Sal. "But I don't want to be happy and comfortable; and it's very

unkind of

you to want me to be happy and comfortable, Sir, when you know everything's settled for your marriage with my mamma, and this very morning you lead her to the Hymen-evil Altar, you monster you? Lar. It's all a mistake. The elderly ould woman has

my sweethearting of you down to her own score, I hadn't the heart to tell her 'twasn't ould Sally but young Sally I was after. I couldn't hurt her feelings

Sal. You should have spoke out, Sir.
Lar. I would if I could.
Sal. You ought to have could, Sir,

put all

ous.

Lar. But if I couldn't, how could I ? Here am I, Mr. Larry O'Lugger, Esquire, a Preventive Service Man of the Margate Coast Guard, put up to put down smuggling, and to think that I can't do myself the service to prevent this desperate female smuggling me into matrimony! But never mind, when I'm your father I'll take care you don't marry anybody but me.

Sal. You don't talk nonsense. Good bye, Sir : I've got to go to the dressmaker's and get mother's wedding cap that she means to cock at you. (crying) Oh! Oh! When next we meet you'll be my father-good bye, papa. Oh! Oh!

Lar. (crying) Oh! Oh! I must do something despe. rate, and desperate quick. First, I'll run down to our Station-perhaps I shall pick up an idea on the road. In less than half-an-hour expect me back.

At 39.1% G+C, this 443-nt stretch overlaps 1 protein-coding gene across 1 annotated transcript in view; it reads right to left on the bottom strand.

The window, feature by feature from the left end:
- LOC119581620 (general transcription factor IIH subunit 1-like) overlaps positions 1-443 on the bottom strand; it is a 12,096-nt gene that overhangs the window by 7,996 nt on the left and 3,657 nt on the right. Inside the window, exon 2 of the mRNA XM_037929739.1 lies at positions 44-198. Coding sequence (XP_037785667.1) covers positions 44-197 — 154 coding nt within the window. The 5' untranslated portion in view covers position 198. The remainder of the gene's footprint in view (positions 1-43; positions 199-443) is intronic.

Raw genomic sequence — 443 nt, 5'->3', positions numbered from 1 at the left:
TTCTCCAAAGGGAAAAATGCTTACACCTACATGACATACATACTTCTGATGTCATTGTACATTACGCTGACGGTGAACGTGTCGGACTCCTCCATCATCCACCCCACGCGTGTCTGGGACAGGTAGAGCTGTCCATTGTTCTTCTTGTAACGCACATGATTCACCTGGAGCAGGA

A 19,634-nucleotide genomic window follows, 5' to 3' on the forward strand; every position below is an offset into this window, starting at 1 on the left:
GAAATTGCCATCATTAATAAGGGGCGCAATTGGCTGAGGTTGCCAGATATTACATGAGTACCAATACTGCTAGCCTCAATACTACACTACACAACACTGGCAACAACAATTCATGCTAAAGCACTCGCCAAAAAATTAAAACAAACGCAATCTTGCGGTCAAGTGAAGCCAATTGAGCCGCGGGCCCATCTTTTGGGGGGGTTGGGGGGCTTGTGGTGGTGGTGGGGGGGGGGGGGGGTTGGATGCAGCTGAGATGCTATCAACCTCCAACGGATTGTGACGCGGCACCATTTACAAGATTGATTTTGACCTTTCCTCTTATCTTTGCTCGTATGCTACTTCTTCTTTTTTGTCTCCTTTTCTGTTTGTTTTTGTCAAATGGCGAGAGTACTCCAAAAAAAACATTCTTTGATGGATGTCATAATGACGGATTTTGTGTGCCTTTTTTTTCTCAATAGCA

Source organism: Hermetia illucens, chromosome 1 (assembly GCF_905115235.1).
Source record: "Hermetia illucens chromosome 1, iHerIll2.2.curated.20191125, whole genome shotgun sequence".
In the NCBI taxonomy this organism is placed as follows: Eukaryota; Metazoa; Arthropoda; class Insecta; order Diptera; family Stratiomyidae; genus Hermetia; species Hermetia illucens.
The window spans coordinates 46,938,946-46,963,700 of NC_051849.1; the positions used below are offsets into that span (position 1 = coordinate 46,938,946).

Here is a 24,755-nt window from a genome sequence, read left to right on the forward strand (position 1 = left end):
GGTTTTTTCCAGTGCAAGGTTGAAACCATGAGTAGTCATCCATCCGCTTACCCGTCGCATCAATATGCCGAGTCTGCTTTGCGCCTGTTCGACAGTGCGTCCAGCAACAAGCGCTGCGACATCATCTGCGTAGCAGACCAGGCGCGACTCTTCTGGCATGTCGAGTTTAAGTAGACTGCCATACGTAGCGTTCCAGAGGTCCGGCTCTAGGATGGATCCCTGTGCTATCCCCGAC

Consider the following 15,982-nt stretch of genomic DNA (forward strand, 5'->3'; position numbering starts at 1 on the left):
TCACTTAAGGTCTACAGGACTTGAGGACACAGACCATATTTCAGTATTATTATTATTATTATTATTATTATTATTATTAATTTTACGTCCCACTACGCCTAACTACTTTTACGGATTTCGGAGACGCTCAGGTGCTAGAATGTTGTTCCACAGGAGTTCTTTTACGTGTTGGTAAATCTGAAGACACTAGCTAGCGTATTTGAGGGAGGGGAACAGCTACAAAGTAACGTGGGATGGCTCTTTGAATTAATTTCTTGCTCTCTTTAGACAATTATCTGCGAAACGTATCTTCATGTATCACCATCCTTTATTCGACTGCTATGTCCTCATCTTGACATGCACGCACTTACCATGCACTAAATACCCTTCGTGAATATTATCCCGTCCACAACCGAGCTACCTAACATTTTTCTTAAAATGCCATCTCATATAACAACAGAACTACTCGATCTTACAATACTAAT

Mrs. S. (from COCKLETOP's house) Come along. Why won't you come along, Mr. Cockletop ?

Cockle. (from the same) Mrs. Smith, you're too impetu

Sal. (frightened) Mother, I declare, with Mr. Cockle top the lawyer! Lar. With who? Sal. The lawyer.

Lar. The divil! Then I'll slip my cable and run. You steer to the dressmaker's, and mind the wedding cap fits you, for I tell you nobody else shall wear it. They're coming! - run, my darlin'.

[Exit Sally, L. -It's a deal too bad that a young man should suffer like this, and all because he can't hurt a woman's feelings !

[Exit, R. U. E. Enter Mrs. Smith and COCKLETOP, from COCKLETOP'S

house, R. H. Mrs. S. Mr. Cockletop, I'm surprised at you; here have I been waiting for you a good half-hour, and let me tell you that bridling one's self on one's bridal morning's no joke, Sir.

Cockle. And so you have chosen another husband, number two, eh, Mrs. Smith ? I don't doubt he'll turn out a better bargain than your number one,